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The Day After Tomorrow (Collector's Edition Steelbook packaging)

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Product Details

  • Actors: Dennis Quaid, Jake Gyllenhaal, Emmy Rossum, Dash Mihok, Jay O. Sanders
  • Directors: Roland Emmerich
  • Writers: Roland Emmerich, Jeffrey Nachmanoff
  • Producers: Roland Emmerich, Kelly Van Horn, Kim H. Winther, Lawrence Inglee, Mark Gordon
  • Format: AC-3, Collector's Edition, Color, Dolby, DTS Surround Sound, Dubbed, NTSC, Subtitled, Widescreen
  • Language: English
  • Subtitles: English, French, Spanish
  • Dubbed: French, Spanish
  • Region: Region 1 (U.S. and Canada only. Read more about DVD formats.)
  • Aspect Ratio: 2.35:1
  • Number of discs: 2
  • Rated: PG-13 (Parental Guidance Suggested)
  • Studio: 20th Century Fox
  • DVD Release Date: June 5, 2007
  • Run Time: 124 minutes
  • Average Customer Review: 3.7 out of 5 stars  See all reviews (1,166 customer reviews)
  • ASIN: B000O76T9U
  • Amazon Best Sellers Rank: #161,820 in Movies & TV (See Top 100 in Movies & TV)
  • Learn more about "The Day After Tomorrow (Collector's Edition Steelbook packaging)" on IMDb

Special Features


Editorial Reviews

When global warming triggers the onset of a new Ice Age, tornadoes flatten Los Angeles, a tidal wave engulfs New York City and the entire Northern Hemisphere begins to freeze solid. Now, climatologist Jack Hall (Dennis Quaid), his son Sam (Jake Gyllenhaal) and a small band of survivors must ride out the growing superstorm and stay alive in the face of an enemy more powerful and relentless than any they've ever encountered: Mother Nature!

Customer Reviews

He represents all of the stupid evil and ignorant humans who are causing global warming.
Jack Flack
Even if supercell storm systems have some kind of wierd cold air front, there's no way helicopters could freeze over in seconds and crash.
Too, there's just some things in the movie that I just don't see happening quite the same way if they were to happen in real life.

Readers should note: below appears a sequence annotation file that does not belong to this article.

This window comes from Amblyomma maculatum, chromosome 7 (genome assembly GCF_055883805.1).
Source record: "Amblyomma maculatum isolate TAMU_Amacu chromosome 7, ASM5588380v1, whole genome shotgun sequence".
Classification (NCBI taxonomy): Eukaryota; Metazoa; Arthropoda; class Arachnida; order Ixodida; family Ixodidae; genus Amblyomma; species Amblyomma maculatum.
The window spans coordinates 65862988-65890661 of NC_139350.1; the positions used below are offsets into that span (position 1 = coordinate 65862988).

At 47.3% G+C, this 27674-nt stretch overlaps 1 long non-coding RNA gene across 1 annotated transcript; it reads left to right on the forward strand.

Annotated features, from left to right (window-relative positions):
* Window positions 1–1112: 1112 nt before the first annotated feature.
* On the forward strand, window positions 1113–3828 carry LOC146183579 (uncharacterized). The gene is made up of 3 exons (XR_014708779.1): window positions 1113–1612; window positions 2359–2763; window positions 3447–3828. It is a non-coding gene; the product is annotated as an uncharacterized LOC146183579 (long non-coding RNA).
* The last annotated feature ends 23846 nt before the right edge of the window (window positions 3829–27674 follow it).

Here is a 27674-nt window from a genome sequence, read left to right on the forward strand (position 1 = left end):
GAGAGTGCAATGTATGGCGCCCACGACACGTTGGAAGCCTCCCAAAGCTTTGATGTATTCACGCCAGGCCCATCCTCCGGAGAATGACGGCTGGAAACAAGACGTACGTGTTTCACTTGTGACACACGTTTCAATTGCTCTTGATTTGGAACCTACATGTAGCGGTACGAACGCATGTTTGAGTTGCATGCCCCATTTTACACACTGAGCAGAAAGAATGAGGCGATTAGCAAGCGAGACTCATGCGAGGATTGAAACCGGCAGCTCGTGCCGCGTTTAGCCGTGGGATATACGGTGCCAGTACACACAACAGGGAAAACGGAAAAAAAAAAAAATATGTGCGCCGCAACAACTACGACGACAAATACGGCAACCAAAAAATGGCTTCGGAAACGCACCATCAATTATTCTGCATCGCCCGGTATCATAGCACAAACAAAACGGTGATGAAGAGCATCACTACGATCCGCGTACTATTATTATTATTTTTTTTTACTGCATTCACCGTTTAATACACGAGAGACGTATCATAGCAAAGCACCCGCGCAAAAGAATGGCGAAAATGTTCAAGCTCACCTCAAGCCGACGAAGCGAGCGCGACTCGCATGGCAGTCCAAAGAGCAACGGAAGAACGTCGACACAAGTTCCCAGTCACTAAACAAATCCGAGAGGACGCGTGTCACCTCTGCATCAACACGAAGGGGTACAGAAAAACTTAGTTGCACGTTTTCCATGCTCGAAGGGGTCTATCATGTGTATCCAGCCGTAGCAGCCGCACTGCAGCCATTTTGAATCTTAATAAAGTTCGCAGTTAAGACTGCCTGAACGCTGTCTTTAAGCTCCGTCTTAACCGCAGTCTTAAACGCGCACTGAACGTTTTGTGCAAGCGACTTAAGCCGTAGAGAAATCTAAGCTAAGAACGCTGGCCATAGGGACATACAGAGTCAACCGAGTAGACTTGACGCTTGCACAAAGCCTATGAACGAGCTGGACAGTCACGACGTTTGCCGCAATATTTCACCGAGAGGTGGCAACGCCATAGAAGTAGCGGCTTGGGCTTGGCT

Most Helpful Customer Reviews

30 of 33 people found the following review helpful By Joshua Koppel on June 21, 2005
Format: DVD
I have to say that this film really reminded me of Armageddon. Not in story or plot, but in the way that the movie can be so enjoyable and make little sense when it comes to science and common sense. The movie is loosely based on the book THE COMING OF THE GLOBAL SUPERSTORM and concerns massive climate changes and how they affect life as we know it.

The movie begins on an ice shelf where a climatologist is taking core samples. These samples combined with events on the shelf drive the scientist (Quaid) to hypothesize that a new ice age is in the near future unless we change our ways now. To keep things movie, Quad is wrong on the time frame and things begin happening very quickly and drastically. Like ID4, we follow a number of groups as they are affected by the events, especially Quaid and his almost estranged family.

Typical of this type of film, politics and politicians are painted as bad guys although some do come to their senses. The action never lets up and the special effects are absolutely stunning. There are a couple of deleted scenes on the disk that really help link a number of events better than they were in the final product, but the movie worked well without them.

If you are a fan of disaster films then this is one of the biggest you could see. Check it out.
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61 of 75 people found the following review helpful By Javabear on September 27, 2007
Format: Blu-ray Verified Purchase
The entertaining film features spectacular special effects. It delivers what it promises: an all-out, wild disaster flick.

Utilizing blu-ray interactive capabilities, this blu-ray edition introduces exclusive BD-J bonus features. In the BD-J "Global Warming Trivia Track" game, users can prevent Earth's temperatures from rising to worldwide destruction level by correctly answering questions about global warming.

Here are other specific bonus features and spec details (from Hollywood in Hi-Def):

* "The Day After Tomorrow"
+ Blu-ray Exclusive Bonus Features:
-- Search Content
-- Personal Scene Selections
-- Global Warming Interactive (Java Game)
-- D-Box
+ Additional Bonus Features: (standard def)
-- Commentary by Director/Co-Writer Roland Emmerich and Producer Mark Gordon
-- Commentary by Co-Writer Jeffrey Nachmanoff, Ueli Steiger, Editor David Brenner and Production Designer Barry Chusid